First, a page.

For the past eight years, School of Nursing Advisory Board member Gail Berardino has been traveling to Lourdes with her husband, Joe ’72 to participate in the annual Order of Malta pilgrimage for the sick. The setting, the people they’ve met, and the pilgrimage itself have moved them deeply. “You must experience the religious aspect of it; it can’t be taught,” Gail says.
The Order charters a plane for the malades (the sick), their caregivers, medical personnel, and religious, to travel to Lourdes for five days, visiting the spot where the Virgin Mary was said to have appeared, and where a mineral spring is said to heal the sick.
Noticing that nursing students from other schools occasionally volunteered on the trip, “Joe and I created a scholarship to allow two junior nursing students from Fairfield to travel with us each year,” said Gail. “Hopefully, they’ll again volunteer with the Order of Malta at some point, but regardless it will be a wonderful experience for them.” Applicants were asked to write an essay and were interviewed before being chosen for the trip last May. The Berardinos also brought along a Fairfield music professor, Michael Cooney, who travelled with his keyboard, guitar, “and his great voice.”
For Marissa Simeone ’13, Lourdes was a trip of a lifetime. “I was assigned to a woman who had been in a wheelchair for many years, though she was really very independent,” she said. “Her attitude was inspiring — she chose to be happy and to live the best life she could every day.”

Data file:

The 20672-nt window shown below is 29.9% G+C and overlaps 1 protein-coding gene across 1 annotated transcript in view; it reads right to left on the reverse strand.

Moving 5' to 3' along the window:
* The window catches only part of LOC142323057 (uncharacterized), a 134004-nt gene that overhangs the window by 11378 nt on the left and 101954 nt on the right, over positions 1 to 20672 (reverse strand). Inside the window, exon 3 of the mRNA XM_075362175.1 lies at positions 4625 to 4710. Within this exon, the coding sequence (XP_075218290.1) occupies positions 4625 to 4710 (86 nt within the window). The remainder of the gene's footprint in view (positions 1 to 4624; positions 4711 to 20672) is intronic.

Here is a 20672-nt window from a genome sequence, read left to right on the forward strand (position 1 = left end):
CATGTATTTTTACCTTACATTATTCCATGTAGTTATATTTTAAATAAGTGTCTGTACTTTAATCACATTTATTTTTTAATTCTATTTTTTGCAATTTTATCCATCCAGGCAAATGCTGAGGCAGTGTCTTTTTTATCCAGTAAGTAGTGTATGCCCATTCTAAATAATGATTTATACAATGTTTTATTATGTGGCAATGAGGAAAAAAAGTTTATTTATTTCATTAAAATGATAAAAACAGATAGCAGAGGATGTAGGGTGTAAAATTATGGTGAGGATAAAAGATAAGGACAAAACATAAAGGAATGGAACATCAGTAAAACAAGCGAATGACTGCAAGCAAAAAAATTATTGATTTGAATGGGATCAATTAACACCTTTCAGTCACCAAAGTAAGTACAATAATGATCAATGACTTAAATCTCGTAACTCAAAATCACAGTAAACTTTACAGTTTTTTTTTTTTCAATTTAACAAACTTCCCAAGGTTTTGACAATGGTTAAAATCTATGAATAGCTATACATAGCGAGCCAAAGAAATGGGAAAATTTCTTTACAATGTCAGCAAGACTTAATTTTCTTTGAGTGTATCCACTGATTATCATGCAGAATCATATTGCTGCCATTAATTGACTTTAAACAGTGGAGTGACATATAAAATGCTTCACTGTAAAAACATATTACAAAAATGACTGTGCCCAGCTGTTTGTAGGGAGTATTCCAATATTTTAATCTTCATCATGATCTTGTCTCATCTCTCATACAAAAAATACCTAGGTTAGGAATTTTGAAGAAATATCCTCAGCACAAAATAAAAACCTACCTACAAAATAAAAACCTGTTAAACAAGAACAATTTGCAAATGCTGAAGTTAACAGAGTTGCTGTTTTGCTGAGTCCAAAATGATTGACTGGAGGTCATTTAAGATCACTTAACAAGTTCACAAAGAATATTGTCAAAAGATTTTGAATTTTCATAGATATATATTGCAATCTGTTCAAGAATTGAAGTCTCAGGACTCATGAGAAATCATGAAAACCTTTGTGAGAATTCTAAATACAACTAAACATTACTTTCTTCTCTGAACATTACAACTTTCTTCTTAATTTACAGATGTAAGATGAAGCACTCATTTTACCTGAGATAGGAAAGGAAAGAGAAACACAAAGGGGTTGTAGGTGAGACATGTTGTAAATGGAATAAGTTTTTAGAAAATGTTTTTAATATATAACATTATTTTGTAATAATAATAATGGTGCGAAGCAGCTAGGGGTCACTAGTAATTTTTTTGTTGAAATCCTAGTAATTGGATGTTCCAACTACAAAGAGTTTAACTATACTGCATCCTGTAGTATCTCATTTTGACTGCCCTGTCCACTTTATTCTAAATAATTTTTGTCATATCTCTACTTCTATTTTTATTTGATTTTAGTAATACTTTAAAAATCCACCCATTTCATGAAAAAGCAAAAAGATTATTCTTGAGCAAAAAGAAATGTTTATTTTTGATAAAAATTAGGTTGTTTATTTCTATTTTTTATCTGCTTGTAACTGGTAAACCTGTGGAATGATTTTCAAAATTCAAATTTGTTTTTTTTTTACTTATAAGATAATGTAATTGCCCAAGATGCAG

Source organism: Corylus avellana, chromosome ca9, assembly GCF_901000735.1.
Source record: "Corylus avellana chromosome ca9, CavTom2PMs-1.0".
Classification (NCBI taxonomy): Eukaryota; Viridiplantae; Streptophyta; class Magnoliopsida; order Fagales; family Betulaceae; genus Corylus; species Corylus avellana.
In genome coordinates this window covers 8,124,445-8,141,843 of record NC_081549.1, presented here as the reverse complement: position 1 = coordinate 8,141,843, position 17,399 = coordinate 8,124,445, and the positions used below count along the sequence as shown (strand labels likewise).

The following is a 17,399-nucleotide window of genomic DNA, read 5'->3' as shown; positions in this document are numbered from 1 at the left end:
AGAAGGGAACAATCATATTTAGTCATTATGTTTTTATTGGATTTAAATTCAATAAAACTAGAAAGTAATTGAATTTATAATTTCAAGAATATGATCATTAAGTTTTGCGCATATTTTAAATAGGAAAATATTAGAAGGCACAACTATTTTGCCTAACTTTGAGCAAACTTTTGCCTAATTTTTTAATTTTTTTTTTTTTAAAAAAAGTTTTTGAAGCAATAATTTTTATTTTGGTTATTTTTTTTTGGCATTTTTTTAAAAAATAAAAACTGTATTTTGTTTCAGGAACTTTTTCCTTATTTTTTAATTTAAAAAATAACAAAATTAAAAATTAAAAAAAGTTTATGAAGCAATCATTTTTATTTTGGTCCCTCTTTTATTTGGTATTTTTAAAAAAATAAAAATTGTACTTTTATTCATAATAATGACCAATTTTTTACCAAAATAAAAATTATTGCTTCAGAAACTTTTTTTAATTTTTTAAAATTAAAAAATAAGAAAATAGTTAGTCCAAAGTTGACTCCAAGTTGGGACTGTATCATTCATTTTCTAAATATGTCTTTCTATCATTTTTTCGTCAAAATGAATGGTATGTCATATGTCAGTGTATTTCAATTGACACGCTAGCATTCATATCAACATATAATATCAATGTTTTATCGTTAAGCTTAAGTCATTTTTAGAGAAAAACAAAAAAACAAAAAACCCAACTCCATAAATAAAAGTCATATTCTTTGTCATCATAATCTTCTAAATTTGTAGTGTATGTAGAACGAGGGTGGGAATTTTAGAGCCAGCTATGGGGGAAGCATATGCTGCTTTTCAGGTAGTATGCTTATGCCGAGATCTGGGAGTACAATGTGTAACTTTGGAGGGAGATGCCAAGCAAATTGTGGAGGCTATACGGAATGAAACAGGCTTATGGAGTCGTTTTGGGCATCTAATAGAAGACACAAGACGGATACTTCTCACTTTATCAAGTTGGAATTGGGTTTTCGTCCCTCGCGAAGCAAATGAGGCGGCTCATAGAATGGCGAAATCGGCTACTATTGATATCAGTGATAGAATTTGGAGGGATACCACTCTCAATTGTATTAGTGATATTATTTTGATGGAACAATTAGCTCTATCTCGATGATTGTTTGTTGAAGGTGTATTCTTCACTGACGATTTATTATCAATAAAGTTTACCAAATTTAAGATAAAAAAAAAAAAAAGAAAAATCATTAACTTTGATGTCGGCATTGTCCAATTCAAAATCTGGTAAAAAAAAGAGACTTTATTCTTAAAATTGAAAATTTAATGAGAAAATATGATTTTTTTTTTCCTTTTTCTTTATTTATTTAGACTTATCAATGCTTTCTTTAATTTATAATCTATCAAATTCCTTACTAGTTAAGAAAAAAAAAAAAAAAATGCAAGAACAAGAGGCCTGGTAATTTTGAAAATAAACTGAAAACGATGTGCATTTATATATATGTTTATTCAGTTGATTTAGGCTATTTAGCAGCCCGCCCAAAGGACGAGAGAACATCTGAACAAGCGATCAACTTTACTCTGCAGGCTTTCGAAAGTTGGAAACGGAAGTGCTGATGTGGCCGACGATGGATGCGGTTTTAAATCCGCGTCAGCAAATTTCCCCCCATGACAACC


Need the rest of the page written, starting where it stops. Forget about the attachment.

The most moving of all the events, said Simeone, was the candlelight procession through the grotto toward the basilica, with thousands of people saying the rosary “all in different languages.”
“The whole trip was a mix of faith and nursing,” added fellow student Morgan Zachary ’13. Like Simeone, Zachary was unable to study abroad, so the trip was eye opening in many ways. “Europe, the Pyrenees mountains, the old architecture – it was all beautiful,” she said. “But we were there on a pilgrimage, not a vacation. Thousands of us were there for the holy place that it is. For me, it was a wonderful blend of faith and nursing.”
Zachary’s malade was a young woman her age who became a quadriplegic in a fairly recent car accident. “Her world, her mom’s world, were turned upside down by that accident, and her mom’s faith was amazing,” she said, noting that she is still in touch with the family. “I loved seeing nursing in a perspective outside the hospital. It gave me an outlook of what I can do post-graduation.”
“Morgan and Marissa are now our ambassadors on campus,” said Gail, who will soon be doing a presentation for the benefit of this year’s junior nursing students. “There’s no doubt that the trip makes you think and reflect about life, and it’s a feeling that makes you want to go back again and again.”
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